Daddy Bob Hughes
Madison and his engineering
firm became second priority during
Carol Hughes struggle for life
MADISON, Ind. For years, Bob Hughes diligently
worked his way up the corporate ladder, first as a tool and die worker,
and later as co-founder of his own company, Clifty Engineering.
An admittedly poor student in high school, he did even
worse at college, dropping out after only a few semesters. He instead
relied on hard work and his knack for salesmanship to win customers
and build a thriving business on the Madison hilltop that today boasts
clients within a 150-mile radius.
In 1965, Tony Steinhardt asked Hughes for financial and machine shop
support for the struggling community owned Miss Madison hydroplane race
boat. Hughes not only obliged, but within five years was serving as
president of Miss Madison Inc., the teams governing body.
That boat would have died a long time ago were it not for Bob
Hughes, said Steinhardt, a former team manager and previous president
of Miss Madison Inc. who still serves on its board.
Bob was a great leader and inspiration, and he was there whenever
we were short of funds or needed help of any kind, Steinhardt
He has spent untold thousands keeping that boat in the water,
buying parts and paying for equipment repairs, said Hank Bentz,
a Miss Madison Inc. board member for 25 years and a former WORX radio
broadcaster of hydroplane racing events.
When the boat was sponsored, we did OK. But during the years when
we had no sponsor, Bob Hughes contributed his own money, time and business
talents to keep us going.
The job of president quickly put Hughes at the center of hydroplane
racing and among the movers and shakers of the Unlimited Hydroplane
Racing Association circuit. He was soon traveling to cities all across
America with the Miss Madison racing team, rubbing shoulders with the
sports top drivers, owners and sponsors.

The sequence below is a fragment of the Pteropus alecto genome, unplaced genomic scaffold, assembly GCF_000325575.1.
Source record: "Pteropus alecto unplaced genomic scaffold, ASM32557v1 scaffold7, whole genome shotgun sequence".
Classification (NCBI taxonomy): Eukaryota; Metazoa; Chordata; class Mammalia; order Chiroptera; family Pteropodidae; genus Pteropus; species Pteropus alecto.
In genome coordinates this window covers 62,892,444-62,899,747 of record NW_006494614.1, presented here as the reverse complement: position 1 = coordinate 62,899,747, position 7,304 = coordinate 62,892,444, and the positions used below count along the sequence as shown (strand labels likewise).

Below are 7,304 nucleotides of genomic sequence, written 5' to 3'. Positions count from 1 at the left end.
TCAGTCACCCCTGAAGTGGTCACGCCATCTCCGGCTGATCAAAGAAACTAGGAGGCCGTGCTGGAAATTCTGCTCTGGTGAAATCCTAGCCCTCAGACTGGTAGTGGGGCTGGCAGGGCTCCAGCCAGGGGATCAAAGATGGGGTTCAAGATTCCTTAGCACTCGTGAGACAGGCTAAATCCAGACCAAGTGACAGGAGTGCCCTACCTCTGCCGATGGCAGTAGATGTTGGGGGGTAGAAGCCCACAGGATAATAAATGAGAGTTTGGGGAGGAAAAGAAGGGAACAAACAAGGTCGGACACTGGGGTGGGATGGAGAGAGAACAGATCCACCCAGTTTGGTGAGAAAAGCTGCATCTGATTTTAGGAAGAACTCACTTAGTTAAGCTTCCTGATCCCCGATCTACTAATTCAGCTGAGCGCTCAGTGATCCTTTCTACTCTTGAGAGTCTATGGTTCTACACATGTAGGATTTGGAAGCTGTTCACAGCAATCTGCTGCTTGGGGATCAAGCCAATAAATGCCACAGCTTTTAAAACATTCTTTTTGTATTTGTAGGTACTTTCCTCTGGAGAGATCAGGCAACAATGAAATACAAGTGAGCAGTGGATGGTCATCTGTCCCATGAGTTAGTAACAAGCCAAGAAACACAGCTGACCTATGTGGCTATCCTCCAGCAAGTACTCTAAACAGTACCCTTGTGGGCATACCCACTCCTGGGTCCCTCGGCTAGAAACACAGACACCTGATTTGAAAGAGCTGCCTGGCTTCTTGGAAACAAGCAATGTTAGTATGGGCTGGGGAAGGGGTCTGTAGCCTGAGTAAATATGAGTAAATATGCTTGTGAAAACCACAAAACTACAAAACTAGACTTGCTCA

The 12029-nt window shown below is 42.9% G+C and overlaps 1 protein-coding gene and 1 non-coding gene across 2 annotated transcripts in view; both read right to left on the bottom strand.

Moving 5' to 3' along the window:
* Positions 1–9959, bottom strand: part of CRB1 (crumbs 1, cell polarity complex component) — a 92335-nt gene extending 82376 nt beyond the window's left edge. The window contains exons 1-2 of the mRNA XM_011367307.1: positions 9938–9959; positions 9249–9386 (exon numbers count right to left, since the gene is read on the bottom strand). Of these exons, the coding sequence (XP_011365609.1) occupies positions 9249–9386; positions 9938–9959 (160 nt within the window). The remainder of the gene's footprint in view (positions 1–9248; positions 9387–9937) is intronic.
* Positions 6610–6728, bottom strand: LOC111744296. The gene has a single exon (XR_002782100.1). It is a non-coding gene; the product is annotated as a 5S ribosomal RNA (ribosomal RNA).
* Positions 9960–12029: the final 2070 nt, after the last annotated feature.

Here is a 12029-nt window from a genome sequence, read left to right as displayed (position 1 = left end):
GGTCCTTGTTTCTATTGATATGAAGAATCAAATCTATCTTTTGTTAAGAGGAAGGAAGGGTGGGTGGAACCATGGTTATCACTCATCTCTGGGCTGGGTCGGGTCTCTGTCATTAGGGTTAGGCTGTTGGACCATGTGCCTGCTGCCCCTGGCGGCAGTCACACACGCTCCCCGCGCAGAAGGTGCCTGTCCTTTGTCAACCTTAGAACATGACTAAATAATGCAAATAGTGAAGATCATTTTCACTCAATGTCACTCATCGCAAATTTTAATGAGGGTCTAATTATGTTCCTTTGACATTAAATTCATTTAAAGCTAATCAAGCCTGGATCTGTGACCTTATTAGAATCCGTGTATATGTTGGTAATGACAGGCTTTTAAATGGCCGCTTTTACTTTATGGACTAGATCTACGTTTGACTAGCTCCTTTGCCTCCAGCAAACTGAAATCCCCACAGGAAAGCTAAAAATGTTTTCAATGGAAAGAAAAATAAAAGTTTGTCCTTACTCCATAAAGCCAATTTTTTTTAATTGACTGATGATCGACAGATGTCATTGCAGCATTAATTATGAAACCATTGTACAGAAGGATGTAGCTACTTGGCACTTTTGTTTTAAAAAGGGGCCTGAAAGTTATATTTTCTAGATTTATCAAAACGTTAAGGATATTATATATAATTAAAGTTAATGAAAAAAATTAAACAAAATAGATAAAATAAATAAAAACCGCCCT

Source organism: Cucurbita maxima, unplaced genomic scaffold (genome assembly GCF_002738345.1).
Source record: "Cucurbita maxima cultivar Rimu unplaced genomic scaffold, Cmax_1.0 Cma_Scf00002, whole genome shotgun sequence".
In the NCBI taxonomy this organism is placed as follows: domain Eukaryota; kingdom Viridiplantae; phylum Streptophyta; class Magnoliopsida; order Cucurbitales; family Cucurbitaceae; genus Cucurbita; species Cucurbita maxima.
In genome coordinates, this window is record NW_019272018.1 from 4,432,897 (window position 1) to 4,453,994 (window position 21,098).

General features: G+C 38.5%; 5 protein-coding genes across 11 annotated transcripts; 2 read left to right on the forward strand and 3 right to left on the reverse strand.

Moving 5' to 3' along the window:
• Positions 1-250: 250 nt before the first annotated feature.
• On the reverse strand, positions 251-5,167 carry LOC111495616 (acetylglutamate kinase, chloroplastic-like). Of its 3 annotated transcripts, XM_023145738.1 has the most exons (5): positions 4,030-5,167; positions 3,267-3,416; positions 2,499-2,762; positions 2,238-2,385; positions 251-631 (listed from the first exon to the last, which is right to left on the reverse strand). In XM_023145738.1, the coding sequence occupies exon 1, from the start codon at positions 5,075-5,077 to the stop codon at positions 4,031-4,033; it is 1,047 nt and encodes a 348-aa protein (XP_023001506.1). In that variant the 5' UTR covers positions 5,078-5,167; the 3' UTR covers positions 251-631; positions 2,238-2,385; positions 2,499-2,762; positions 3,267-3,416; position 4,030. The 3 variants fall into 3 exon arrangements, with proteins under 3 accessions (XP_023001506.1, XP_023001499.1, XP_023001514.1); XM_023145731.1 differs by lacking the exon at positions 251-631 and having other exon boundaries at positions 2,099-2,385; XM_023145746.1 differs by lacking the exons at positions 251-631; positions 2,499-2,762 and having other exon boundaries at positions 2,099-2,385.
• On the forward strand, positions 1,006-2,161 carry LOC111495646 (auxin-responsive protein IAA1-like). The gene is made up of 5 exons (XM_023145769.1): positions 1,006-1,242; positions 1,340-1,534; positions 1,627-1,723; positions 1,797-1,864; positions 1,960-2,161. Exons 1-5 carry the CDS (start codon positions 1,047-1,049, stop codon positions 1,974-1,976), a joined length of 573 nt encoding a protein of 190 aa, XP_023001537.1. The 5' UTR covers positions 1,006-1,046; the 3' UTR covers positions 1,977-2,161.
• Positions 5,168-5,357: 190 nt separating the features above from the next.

He also has been active over the years in many charitable groups, serving
as president of the local United Way chapter and the boards of the Madison
Area Chamber of Commerce, Lide White Boys and Girls Club and the City
of Madison Port Authority. He is a member of the Elks and Moose lodges
and the Madison Country Club.
But there was one job for which Hughes could never totally prepare
that of caretaker for his ailing wife, Carol, who, for a period of several
years suffered nine heart attacks before dying in November 1999 at age
Carol nearly died in 1997 when she suffered her seventh heart attack
in her husbands arms. He performed CPR and resuscitated her long
enough until the ambulance crew arrived and brought her back to life
with cardio-pulmonary paddles. He sat by her side for six weeks as she
lay in Louisvilles Jewish Hospital.
This month, Hughes will mark his first Madison Regatta without his wife
of 46 years, a locally popular woman who was herself an avid race fan
and a primary supporter of Hughes many business and charitable
She was the woman behind the man, and he dearly loved her,
said Betty Helton, Hughes secretary, treasurer and personal assistant
at Clifty Engineering for 34 years.
We thought we had lost her several times, but her will to live
was remarkable, Helton said. She just kept coming back after
each heart attack, though not as strong. And she never once complained
about her predicament.
At this months Madison Regatta on July 1-2, Clifty Engineering
will dedicate two races of Sundays unlimited hydroplane racing
schedule to Carol Hughes as a tribute to her love for the sport.
Carol loved boat racing, and she was an absolute inspiration to
all of us, said Steinhardt, marketing director of this years
She was a sweetheart; she was kind and patient those are
the two words that come to mind when I think of Carol, said Bentz,
now regional marketing director for Ivy Tech State College.
Hughes, meanwhile, still struggles to maintain his composure when talking
about his late wife, who in her final year was confined to a wheel chair.
Living without her has been a transition that has taken some getting
used to, said Hughes, 66.
He recalls ESPN television crews frequently filming Carol during boat
races because, in the early days, no one could keep track of the laps.
Carol would cling to a rope and tie a knot for each lap.
Everyone was always asking her how many laps the boats had run,
Hughes said. She was quite a race fan.